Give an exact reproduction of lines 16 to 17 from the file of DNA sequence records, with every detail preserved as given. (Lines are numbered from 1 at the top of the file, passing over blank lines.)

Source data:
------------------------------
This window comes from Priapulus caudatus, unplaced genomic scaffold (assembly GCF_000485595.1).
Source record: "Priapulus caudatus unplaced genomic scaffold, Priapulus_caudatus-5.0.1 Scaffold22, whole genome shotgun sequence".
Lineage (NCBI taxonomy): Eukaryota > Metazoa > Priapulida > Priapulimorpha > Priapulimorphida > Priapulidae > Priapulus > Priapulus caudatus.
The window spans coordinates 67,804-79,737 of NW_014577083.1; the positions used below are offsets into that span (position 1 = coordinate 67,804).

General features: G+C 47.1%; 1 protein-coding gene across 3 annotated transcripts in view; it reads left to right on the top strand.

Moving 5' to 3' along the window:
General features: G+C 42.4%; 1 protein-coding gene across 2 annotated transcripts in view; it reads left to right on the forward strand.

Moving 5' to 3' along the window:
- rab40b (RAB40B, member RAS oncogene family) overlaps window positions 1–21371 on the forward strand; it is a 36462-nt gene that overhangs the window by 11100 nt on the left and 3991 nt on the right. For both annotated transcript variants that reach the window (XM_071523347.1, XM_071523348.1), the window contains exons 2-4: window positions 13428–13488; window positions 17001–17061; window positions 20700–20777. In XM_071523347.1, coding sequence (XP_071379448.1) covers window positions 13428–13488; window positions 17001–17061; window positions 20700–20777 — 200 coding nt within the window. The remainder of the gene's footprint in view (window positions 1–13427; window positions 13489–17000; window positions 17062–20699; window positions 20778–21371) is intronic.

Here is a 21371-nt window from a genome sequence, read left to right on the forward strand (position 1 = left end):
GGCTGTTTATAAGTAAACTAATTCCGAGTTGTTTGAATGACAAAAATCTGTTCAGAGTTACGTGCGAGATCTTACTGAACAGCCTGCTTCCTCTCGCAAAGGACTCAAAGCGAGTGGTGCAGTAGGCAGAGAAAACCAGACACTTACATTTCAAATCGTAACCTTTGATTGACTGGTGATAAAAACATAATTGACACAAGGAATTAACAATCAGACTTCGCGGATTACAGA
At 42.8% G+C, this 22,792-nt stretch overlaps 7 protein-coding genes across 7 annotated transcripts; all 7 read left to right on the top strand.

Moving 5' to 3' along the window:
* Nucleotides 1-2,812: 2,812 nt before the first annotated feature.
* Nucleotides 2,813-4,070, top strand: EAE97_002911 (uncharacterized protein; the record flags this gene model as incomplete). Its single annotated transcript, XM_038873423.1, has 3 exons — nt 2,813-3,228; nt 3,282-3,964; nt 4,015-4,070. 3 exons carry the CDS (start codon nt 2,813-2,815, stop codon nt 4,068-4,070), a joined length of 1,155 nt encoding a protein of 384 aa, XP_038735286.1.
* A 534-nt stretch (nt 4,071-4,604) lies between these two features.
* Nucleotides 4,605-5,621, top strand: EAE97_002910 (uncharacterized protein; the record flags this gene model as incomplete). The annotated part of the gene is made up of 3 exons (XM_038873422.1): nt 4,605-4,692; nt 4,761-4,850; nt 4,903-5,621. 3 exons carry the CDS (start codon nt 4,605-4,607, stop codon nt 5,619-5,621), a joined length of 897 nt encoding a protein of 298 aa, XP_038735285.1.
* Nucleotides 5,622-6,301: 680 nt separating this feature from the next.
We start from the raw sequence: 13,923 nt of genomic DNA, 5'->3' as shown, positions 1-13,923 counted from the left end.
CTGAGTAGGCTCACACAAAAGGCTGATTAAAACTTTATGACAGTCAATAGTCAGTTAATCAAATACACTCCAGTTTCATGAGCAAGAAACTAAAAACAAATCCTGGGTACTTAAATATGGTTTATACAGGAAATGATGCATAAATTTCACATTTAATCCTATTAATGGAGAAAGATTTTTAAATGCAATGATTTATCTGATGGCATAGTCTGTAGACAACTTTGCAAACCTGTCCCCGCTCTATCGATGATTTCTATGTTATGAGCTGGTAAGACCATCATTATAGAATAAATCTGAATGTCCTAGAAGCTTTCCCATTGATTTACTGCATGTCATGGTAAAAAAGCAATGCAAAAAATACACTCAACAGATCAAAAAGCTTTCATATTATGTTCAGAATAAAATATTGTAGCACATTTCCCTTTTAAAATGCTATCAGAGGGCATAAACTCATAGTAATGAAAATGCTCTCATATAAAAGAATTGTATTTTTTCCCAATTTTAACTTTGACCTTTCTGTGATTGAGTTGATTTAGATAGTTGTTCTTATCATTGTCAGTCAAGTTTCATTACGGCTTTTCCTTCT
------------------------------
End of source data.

* A 534-nt stretch (nt 4,071-4,604) lies between these two features.
* Nucleotides 4,605-5,621, top strand: EAE97_002910 (uncharacterized protein; the record flags this gene model as incomplete). The annotated part of the gene is made up of 3 exons (XM_038873422.1): nt 4,605-4,692; nt 4,761-4,850; nt 4,903-5,621. 3 exons carry the CDS (start codon nt 4,605-4,607, stop codon nt 5,619-5,621), a joined length of 897 nt encoding a protein of 298 aa, XP_038735285.1.